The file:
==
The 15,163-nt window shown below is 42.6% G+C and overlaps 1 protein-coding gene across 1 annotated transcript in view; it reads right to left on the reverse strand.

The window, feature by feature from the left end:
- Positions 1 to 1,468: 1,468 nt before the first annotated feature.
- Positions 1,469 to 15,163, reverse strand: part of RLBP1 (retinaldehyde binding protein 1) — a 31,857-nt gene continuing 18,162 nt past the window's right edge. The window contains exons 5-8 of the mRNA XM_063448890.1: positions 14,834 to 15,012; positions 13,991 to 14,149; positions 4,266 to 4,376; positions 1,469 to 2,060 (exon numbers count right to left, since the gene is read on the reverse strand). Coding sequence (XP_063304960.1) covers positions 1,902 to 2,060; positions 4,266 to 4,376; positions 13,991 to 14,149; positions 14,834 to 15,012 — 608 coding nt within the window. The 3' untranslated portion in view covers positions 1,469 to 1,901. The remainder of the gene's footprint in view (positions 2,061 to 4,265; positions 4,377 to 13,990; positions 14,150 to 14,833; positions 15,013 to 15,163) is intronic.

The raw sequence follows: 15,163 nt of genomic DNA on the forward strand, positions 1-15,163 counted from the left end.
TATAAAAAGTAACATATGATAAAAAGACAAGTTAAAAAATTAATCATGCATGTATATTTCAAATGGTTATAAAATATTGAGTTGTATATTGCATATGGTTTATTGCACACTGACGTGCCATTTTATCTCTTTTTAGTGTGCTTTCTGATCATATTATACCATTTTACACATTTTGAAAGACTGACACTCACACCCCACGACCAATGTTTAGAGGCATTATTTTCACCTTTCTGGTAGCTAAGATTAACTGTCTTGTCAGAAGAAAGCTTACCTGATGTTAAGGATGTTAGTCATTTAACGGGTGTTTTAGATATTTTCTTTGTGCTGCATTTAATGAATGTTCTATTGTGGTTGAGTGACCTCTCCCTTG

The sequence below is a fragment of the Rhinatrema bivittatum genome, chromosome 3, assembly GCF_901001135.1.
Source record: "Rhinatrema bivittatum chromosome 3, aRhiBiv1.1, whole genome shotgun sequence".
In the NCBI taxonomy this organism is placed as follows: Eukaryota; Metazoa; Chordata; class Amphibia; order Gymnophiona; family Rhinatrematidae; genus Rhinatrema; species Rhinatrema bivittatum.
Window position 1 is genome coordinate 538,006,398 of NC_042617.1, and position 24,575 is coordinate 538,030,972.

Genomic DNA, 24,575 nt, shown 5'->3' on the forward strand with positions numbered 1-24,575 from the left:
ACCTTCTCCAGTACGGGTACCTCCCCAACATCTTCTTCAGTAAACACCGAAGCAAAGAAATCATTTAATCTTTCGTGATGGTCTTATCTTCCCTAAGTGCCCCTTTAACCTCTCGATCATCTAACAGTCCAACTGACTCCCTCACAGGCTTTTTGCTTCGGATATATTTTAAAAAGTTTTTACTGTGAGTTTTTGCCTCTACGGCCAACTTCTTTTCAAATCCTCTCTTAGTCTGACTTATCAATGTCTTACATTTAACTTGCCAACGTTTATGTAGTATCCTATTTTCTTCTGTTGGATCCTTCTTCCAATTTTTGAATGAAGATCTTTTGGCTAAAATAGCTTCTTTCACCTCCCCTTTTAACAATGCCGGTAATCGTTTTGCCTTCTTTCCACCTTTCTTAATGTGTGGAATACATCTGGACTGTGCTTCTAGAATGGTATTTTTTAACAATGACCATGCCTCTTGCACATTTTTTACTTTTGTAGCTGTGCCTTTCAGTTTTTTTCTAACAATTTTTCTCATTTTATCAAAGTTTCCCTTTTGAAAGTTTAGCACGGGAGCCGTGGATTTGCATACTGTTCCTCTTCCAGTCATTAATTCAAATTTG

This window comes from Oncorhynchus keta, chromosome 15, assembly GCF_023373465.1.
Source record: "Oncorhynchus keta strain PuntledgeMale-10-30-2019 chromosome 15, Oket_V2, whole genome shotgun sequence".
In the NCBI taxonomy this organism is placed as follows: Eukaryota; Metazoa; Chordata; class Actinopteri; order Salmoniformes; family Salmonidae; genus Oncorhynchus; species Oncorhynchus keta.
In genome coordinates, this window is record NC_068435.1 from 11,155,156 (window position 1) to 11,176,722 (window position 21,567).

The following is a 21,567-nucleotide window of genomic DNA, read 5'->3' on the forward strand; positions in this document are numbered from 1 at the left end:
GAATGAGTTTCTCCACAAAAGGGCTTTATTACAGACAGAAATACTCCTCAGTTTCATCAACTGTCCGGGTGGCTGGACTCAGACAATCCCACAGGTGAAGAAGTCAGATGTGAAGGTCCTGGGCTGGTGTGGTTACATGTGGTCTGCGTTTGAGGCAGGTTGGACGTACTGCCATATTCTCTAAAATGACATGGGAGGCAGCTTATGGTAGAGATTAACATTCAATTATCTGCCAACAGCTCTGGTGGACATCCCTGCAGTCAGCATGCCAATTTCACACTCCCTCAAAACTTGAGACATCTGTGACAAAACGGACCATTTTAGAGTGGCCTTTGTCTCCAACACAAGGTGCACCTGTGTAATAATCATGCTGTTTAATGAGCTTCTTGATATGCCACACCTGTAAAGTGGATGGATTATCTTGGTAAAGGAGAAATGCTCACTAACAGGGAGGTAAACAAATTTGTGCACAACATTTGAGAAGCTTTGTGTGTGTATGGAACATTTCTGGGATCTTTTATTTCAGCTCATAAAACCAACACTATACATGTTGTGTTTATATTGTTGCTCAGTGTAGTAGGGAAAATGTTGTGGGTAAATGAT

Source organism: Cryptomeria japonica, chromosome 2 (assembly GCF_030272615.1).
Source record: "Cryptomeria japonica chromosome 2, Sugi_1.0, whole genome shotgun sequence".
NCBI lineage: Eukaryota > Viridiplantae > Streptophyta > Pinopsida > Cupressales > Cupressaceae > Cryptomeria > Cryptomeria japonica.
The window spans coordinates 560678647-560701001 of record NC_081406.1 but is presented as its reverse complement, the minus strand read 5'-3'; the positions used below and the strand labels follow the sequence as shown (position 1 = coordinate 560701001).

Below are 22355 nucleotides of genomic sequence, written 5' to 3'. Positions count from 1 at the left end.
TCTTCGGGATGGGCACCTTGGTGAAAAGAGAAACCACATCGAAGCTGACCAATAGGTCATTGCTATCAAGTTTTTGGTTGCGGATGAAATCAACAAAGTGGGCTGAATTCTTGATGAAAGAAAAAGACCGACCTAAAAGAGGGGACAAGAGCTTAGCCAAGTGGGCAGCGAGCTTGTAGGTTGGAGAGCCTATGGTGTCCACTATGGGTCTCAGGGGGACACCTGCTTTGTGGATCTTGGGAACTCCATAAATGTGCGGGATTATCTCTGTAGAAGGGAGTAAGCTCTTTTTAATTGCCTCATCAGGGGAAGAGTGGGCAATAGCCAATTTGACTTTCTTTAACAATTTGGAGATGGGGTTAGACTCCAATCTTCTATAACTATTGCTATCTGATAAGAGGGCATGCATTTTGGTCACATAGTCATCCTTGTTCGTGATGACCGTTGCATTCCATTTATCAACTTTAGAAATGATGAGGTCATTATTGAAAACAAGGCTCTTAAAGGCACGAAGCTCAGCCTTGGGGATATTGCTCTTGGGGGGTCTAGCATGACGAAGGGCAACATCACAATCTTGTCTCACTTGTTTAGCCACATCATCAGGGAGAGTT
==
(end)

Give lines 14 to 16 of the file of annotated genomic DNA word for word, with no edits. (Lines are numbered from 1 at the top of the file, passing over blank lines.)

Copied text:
Source record: "Oncorhynchus keta strain PuntledgeMale-10-30-2019 chromosome 15, Oket_V2, whole genome shotgun sequence".
In the NCBI taxonomy this organism is placed as follows: Eukaryota; Metazoa; Chordata; class Actinopteri; order Salmoniformes; family Salmonidae; genus Oncorhynchus; species Oncorhynchus keta.
In genome coordinates, this window is record NC_068435.1 from 11,155,156 (window position 1) to 11,176,722 (window position 21,567).